Last night, a federal judge ruled that Paul Manafort violated his plea agreement by lying repeatedly to federal prosecutors about the Russia investigation. Some of Manafort’s lies go “very much to the heart of what the special counsel’s office is investigating,” a prosecutor told the court. In particular, Manafort deceived prosecutors about a meeting he had with his former partner and active Russian agent, Konstantin Kilimnik. At this meeting, the two discussed a peace plan to resolve Russia’s invasion of Ukraine, the top Russian foreign policy priority. Manafort passed on polling data to Kilimnik, data that was “very detailed” and “very focused,” not just some topline numbers. And according to prosecutors, Manafort did all this in hopes of getting a pardon from President Trump.
Here we have, in this case alone, every single element one would need to establish collusion. There was a meeting between Trump’s campaign manager and a Russian operative; the discussion of something Russia would gain from a Trump victory (a favorable Ukraine settlement); the exchange of information that would assist Russian campaign intervention (polling data that would allow Russia to target its social-media attacks). Also, they left the meeting place via separate entrances. This isn’t merely suspicious. It’s a scene from The Americans.
And perhaps most curious of all, you have the interest of the president. If Manafort was just running a side hustle behind Trump’s back, Trump would have little reason to care about him getting caught. Prosecutors have already charged that Manafort maintained secret contacts with the White House as recently as 2018. Howard Fineman reported last year that, according to “friends and aides” of the president, Trump believes Manafort “isn’t going to ‘flip’ and sell him out.”
The revelations about Manafort have dribbled out slowly enough that it’s easy to lose track of how far along they have come. The prosecution of Manafort began by nabbing him for the most easily detected crimes. This is exactly what you’d expect in the prosecution of a massive conspiracy: The prosecution works its way from the bottom up and the outside in, finding crimes by key figures to force them to testify against higher-ups. Instead, conservatives have treated every step in the prosecution as evidence that Manafort did nothing wrong with Russia.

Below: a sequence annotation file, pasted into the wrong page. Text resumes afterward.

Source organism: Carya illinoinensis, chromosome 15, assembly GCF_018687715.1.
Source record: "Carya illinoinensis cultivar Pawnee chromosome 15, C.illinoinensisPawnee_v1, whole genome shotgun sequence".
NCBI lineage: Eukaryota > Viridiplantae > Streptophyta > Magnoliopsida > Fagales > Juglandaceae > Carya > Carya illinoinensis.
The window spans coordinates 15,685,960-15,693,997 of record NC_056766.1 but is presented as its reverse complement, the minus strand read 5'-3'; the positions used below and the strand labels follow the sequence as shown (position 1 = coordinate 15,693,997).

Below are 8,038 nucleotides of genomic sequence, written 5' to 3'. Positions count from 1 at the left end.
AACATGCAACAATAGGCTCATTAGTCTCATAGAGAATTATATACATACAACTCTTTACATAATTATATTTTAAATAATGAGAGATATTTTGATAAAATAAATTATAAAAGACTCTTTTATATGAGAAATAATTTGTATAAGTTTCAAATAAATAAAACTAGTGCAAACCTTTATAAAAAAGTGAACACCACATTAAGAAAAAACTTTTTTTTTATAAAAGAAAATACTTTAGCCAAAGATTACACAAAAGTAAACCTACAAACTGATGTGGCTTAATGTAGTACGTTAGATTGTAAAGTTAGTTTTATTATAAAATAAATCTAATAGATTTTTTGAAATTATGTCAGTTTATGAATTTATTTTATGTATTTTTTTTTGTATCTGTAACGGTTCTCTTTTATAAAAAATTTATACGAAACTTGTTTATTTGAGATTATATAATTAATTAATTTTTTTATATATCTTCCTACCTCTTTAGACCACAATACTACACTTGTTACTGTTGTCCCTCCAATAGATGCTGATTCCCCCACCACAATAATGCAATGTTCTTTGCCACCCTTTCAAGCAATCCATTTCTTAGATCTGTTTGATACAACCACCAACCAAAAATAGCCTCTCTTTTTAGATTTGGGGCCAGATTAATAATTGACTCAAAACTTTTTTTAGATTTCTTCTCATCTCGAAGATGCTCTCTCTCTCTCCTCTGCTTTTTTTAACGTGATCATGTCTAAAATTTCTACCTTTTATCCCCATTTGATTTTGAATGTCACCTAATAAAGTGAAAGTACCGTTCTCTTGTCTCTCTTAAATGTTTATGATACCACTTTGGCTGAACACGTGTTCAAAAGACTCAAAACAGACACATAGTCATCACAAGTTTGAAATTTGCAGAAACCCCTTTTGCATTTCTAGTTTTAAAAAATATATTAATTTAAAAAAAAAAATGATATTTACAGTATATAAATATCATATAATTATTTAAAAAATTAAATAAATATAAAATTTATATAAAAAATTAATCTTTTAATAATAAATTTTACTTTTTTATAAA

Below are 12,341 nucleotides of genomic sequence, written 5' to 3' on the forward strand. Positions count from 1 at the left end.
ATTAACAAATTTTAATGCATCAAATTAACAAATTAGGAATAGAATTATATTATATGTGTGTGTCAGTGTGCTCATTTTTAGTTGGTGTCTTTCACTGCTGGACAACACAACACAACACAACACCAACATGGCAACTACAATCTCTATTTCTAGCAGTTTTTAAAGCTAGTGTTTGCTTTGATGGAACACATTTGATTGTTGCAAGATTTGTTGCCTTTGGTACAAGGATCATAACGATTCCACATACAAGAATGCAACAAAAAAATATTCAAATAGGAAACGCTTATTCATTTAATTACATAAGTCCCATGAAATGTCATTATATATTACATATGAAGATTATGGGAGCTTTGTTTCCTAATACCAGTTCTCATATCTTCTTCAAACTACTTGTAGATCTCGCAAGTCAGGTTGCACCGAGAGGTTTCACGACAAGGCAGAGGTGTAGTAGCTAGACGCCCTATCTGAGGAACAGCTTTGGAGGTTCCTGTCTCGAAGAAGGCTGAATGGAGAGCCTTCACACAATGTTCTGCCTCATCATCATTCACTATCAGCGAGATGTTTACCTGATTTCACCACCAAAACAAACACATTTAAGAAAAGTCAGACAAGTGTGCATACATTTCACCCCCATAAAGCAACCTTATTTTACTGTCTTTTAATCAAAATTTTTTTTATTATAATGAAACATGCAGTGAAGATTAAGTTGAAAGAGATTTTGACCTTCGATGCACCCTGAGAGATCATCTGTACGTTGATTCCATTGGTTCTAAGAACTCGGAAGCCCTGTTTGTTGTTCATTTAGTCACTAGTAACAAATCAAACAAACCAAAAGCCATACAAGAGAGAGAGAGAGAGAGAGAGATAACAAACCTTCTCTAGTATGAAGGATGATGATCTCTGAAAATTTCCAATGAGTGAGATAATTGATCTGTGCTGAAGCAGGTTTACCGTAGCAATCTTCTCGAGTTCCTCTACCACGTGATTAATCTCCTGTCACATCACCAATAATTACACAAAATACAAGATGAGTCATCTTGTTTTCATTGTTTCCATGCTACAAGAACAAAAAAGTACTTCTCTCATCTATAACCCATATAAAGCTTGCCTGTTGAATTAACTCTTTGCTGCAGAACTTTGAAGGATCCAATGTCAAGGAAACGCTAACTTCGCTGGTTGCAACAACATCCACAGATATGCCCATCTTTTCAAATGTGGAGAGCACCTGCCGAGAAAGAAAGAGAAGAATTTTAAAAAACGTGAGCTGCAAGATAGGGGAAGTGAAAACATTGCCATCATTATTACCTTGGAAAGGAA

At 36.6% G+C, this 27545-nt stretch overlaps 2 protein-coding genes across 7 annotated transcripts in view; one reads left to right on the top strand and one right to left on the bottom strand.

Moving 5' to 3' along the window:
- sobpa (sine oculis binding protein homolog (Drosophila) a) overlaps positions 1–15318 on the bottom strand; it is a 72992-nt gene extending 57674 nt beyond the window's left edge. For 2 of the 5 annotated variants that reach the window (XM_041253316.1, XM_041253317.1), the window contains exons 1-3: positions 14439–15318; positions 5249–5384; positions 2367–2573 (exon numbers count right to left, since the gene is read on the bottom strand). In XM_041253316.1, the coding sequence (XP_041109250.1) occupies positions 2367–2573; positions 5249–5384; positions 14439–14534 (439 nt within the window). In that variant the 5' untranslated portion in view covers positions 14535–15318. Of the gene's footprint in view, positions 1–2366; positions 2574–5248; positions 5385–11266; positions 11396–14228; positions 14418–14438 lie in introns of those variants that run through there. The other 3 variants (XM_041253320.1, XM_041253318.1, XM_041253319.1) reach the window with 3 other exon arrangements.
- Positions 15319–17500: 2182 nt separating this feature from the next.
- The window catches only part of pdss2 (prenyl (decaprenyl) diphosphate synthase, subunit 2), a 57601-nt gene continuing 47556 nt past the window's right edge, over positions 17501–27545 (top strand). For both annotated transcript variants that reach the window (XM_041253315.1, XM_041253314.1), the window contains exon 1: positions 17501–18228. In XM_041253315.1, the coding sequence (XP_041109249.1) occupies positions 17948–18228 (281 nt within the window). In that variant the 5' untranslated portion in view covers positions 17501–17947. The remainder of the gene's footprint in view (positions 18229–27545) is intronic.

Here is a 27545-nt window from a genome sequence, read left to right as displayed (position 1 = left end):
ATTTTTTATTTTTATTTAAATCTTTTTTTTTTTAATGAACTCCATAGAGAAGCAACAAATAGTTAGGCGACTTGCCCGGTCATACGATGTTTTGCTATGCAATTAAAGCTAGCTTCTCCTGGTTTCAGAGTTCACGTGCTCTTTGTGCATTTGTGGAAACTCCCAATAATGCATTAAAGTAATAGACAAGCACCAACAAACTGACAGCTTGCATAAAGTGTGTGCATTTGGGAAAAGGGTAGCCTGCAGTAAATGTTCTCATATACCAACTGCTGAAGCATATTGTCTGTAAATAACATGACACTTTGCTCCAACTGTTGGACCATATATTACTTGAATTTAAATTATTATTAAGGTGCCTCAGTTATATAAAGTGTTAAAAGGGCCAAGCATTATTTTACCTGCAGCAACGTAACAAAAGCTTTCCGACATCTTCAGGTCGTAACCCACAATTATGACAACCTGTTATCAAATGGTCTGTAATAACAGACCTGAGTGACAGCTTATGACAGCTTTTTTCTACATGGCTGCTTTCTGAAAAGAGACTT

When the first Manafort indictment came down in 2017, the Wall Street Journal reassured its readers that Trump was guilty of nothing more than “poor judgement” in hiring a “notorious Beltway operator,” as it called the man who had been directing Russian overseas political operations in Ukraine. “One popular theory is that Mr. Mueller is throwing the book at Mr. Manafort so he will cop a plea and tell what he knows about Russian-Trump campaign chicanery,” reasoned an editorial. “But that assumes he knows something that to date no Congressional investigation has found.”
The next year, a gimmick filing by Manafort’s attorneys seized on the fact that prosecutors had not charged him with colluding with Russia yet to present him as innocent. Mollie Hemingway breathlessly wrote it up in the Federalist. Manafort’s “legal team also reveals the government has provided no evidence of any contact between Manafort and Russian officials,” she declared. Former George W. Bush press secretary Ari Fleischer, impressed by this “evidence,” declared, “If Manafort did not illegally collide [sic] with Russia, it’s hard to imagine anyone who did.”
Last summer, Byron York was still proclaiming, “There’s no collusion in the case against Manafort.”
This defense has been smashed to pieces. There’s a ton of collusion in the case against Manafort. Of course we haven’t even seen the full extent of the charges, much of which is still hidden in the procession of indictments beneath tantalizing black lines. What we already know is that Trump’s campaign manager was working tightly and in secret with Russia during the campaign, and that his interests and those of Donald Trump have been very much in alignment.